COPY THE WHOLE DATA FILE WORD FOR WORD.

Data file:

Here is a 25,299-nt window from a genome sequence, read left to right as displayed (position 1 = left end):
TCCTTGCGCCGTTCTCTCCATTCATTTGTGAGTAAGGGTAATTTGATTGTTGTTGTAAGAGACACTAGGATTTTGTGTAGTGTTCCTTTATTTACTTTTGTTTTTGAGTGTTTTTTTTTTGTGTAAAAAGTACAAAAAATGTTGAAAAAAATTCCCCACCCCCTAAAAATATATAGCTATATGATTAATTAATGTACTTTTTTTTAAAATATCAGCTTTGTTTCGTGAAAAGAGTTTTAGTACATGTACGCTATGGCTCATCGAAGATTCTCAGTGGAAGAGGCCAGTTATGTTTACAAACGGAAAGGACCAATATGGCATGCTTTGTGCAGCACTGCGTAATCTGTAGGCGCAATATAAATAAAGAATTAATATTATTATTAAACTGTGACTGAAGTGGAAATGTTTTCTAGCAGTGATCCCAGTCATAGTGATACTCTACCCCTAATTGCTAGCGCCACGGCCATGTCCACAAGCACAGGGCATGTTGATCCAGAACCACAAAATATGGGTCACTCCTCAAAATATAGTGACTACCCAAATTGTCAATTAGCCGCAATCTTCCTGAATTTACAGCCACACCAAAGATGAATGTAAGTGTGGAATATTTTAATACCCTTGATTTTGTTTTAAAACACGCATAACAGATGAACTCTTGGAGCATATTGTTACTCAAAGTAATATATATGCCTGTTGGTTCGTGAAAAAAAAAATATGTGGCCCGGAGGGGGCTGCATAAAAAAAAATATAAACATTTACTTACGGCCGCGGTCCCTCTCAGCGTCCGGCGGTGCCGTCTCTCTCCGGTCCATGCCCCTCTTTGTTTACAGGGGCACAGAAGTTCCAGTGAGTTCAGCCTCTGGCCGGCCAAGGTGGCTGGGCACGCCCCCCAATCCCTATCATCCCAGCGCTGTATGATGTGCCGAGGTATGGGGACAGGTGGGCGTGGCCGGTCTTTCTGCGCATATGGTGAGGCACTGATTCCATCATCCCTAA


Here is a 25,299-nt window from a genome sequence, read left to right as displayed (position 1 = left end):
TCCTTGCGCCGTTCTCTCCATTCATTTGTGAGTAAGGGTAATTTGATTGTTGTTGTAAGAGACACTAGGATTTTGTGTAGTGTTCCTTTATTTACTTTTGTTTTTGAGTGTTTTTTTTTTGTGTAAAAAGTACAAAAAATGTTGAAAAAAATTCCCCACCCCCTAAAAATATATAGCTATATGATTAATTAATGTACTTTTTTTTAAAATATCAGCTTTGTTTCGTGAAAAGAGTTTTAGTACATGTACGCTATGGCTCATCGAAGATTCTCAGTGGAAGAGGCCAGTTATGTTTACAAACGGAAAGGACCAATATGGCATGCTTTGTGCAGCACTGCGTAATCTGTAGGCGCAATATAAATAAAGAATTAATATTATTATTAAACTGTGACTGAAGTGGAAATGTTTTCTAGCAGTGATCCCAGTCATAGTGATACTCTACCCCTAATTGCTAGCGCCACGGCCATGTCCACAAGCACAGGGCATGTTGATCCAGAACCACAAAATATGGGTCACTCCTCAAAATATAGTGACTACCCAAATTGTCAATTAGCCGCAATCTTCCTGAATTTACAGCCACACCAAAGATGAATGTAAGTGTGGAATATTTTAATACCCTTGATTTTGTTTTAAAACACGCATAACAGATGAACTCTTGGAGCATATTGTTACTCAAAGTAATATATATGCCTGTTGGTTCGTGAAAAAAAAAATATGTGGCCCGGAGGGGGCTGCATAAAAAAAAATATAAACATTTACTTACGGCCGCGGTCCCTCTCAGCGTCCGGCGGTGCCGTCTCTCTCCGGTCCATGCCCCTCTTTGTTTACAGGGGCACAGAAGTTCCAGTGAGTTCAGCCTCTGGCCGGCCAAGGTGGCTGGGCACGCCCCCCAATCCCTATCATCCCAGCGCTGTATGATGTGCCGAGGTATGGGGACAGGTGGGCGTGGCCGGTCTTTCTGCGCATATGGTGAGGCACTGATTCCATCATCCCTAA